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Monday, June 19, 2000

Outdated Cuba policy
needs reassessment

Bullet The issue: Two prominent senators are proposing establishment of a commission on the U.S. policy on Cuba.

Bullet Our view: A reassessment of Cuba policy is overdue and badly needed.

IT'S time to rethink U.S. policy on Cuba. A proposal to that effect has been made in Congress, and it deserves support.

Sen. Christopher Dodd, D-Conn., announced that he and Sen. John Warner, R-Va., chairman of the Senate Armed Forces Committee, will introduce a proposal to establish a national commission on Cuban policy. Dodd will offer an amendment to the 2001 defense authorization bill to include the creation of a 12-member commission to review policy and make recommendations in six months.

The Connecticut Democrat said U.S. policy aimed at bringing down Fidel Castro by strangling Cuba has remained mired in the Cold War era because of the political clout of the Cuban exile community.

That community recently made its presence emphatically felt in the furor over the status of Elian Gonzalez. But public opinion reacted negatively to the Miami Cubans' attempt to prevent the boy's reunion with his father and their return to Cuba.

The U.S. embargo enforced since 1962 has failed to overthrow the Cuban dictator. Meanwhile the rationale for the embargo has disappeared. Castro is no longer the threat to U.S. security that he was when the policy was instituted.

With the collapse of the Soviet Union, the subsidies that propped up the Cuban economy have vanished. Castro has been forced to invite Western investors to the island. He has abandoned his dreams of leading an expansion of communism into Central America and beyond.

With the U.S. about to establish permanent normal trading relations with Communist China, there is no reason to maintain the embargo against Communist Cuba.

Warner, the initiative's co-sponsor, first proposed a national commission on Cuba policy in 1998. That proposal was supported by a quarter of the Senate and former secretaries of state in Republican administrations but was ignored by the White House. This time the effort is bipartisan and thus harder to ignore.

The Cuban-American community cannot be allowed to control U.S. policy on Cuba indefinitely. A thorough reassessment is needed.

The proposal comes as momentum is growing in Congress to exclude food and medicine sales from economic sanctions against Cuba. A growing number of Republican politicians, farmers, pharmaceutical firms and the U.S. Chamber of Commerce are pushing to ease the embargo.

The time is ripe for a reassessment of Cuba policy -- although any decision probably should not be made until a new administration assumes office in Washington.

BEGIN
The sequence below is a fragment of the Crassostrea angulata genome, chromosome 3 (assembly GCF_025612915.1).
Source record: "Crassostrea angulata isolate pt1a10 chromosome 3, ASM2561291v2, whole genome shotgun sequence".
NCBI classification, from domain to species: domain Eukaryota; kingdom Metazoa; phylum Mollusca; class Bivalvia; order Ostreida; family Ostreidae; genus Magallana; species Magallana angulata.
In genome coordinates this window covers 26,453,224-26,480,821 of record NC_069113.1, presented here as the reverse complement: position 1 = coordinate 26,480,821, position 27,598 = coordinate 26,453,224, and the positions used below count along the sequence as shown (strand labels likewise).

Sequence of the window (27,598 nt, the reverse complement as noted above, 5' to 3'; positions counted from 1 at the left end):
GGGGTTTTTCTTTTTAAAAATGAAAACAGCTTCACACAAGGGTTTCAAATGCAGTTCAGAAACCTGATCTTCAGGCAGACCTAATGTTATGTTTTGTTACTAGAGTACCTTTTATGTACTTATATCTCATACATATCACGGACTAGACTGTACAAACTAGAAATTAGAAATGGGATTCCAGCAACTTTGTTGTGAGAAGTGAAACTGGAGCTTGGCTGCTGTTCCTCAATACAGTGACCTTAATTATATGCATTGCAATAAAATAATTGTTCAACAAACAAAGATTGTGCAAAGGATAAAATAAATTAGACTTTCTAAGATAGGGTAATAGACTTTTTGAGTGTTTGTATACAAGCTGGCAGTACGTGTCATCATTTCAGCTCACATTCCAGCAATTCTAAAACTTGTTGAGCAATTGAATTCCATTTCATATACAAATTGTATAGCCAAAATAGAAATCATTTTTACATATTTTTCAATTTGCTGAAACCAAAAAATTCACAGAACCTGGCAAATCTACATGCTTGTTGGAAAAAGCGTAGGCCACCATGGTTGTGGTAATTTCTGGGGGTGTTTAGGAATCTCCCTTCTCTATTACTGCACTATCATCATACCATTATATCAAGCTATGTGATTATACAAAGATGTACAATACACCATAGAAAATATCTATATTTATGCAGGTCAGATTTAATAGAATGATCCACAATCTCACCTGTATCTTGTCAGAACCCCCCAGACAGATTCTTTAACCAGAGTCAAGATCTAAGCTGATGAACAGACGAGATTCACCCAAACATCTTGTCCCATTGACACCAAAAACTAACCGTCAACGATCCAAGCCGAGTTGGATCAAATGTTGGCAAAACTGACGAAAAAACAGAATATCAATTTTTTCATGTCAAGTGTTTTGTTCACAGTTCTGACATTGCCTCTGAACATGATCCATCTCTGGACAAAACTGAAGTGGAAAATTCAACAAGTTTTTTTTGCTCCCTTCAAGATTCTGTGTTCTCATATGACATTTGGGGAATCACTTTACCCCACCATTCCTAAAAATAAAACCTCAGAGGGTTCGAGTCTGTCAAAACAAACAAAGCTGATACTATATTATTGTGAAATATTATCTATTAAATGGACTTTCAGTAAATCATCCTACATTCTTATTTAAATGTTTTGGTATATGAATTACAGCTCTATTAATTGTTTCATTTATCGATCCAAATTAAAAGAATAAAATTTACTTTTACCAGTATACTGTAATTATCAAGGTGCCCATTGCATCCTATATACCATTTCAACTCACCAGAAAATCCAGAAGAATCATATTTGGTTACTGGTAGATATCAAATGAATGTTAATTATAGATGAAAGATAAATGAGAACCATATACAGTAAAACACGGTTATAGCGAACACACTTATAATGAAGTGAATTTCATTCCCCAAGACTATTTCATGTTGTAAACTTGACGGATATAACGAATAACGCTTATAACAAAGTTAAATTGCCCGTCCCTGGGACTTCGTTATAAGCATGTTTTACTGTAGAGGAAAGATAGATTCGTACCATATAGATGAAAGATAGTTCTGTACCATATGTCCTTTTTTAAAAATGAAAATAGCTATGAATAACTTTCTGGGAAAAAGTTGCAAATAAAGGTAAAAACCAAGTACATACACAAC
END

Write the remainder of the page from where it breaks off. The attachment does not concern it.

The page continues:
Conflict in Solomons

Bullet The issue: Fighting has broken out between feuding groups of Melanesian islanders in the Solomon Islands.

Bullet Our view: The invading American forces in World War II brought Malaitans with them to Guadalcanal to carry supplies. This may have led to the current conflict.

LONG after American forces invaded the Solomon Islands in World War II to launch the island-hopping campaign that ended with Japan's surrender, some of the weapons they used in the Solomons are playing a role in an entirely different conflict.

When fighting erupted on the main island of Guadalcanal between the native Isatabus and the immigrant Malaitans, the Malaitans stole weapons from an armory. The Isatabus then resorted to foraging in the jungle for weapons left behind more than half a century ago by American GIs.

An Associated Press correspondent encountered a group of Isatabu soldiers at a roadblock outside Honaira, the capital. The soldiers displayed U.S. 61 mm shells strung together in bandoliers made from strips of rubber cut from tire inner tubes.

Most of the troops at the roadblock carried homemade single-shot rifles with hand-carved stocks and pipes fashioned into gun barrels -- no match for the M-16 machine guns wielded by the Malaitan rebels, who control the capital.

The crisis began when the Malaitans seized Honiara. This prompted the resignation of the prime minister, who agreed to let a 12-member committee of government and opposition leaders attempt to negotiate a peace settlement.

Many of the Malaitans originally came to Guadalcanal with the American forces, who used them to carry supplies. Thousands more followed after the war.

Now the Malaitans hold many of the best jobs in the capital. They are resented by the Isatabus, who say they are arrogant and aggressive and should go back to their home island.

The resentful Isatabus have been ousting the Malaitans from land in Guadalcanal. About 20,000 were forced to return to Malaita in the past 18 months. That led to the revolt by the Malaitans, who said the government was ignoring their plight.

THE crisis has similarities to the situation in Fiji, where the prime minister and president have been forced to resign. However, in Fiji the conflict involves two distinctive groups, the immigrant Indians and the indigenous Fijians of mostly Melanesian stock. In the Solomons both warring groups are Melanesian, although that fact doesn't seem to have softened their animosity.

The Solomons were a British protectorate until they became independent in 1978. But it may have been the coming of the Malaitans to Guadalcanal with the American troops who liberated the islanders from Japanese occupation that planted the seed of the current conflict.

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John M. Flanagan, Editor & Publisher

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A.A. Smyser, Contributing Editor

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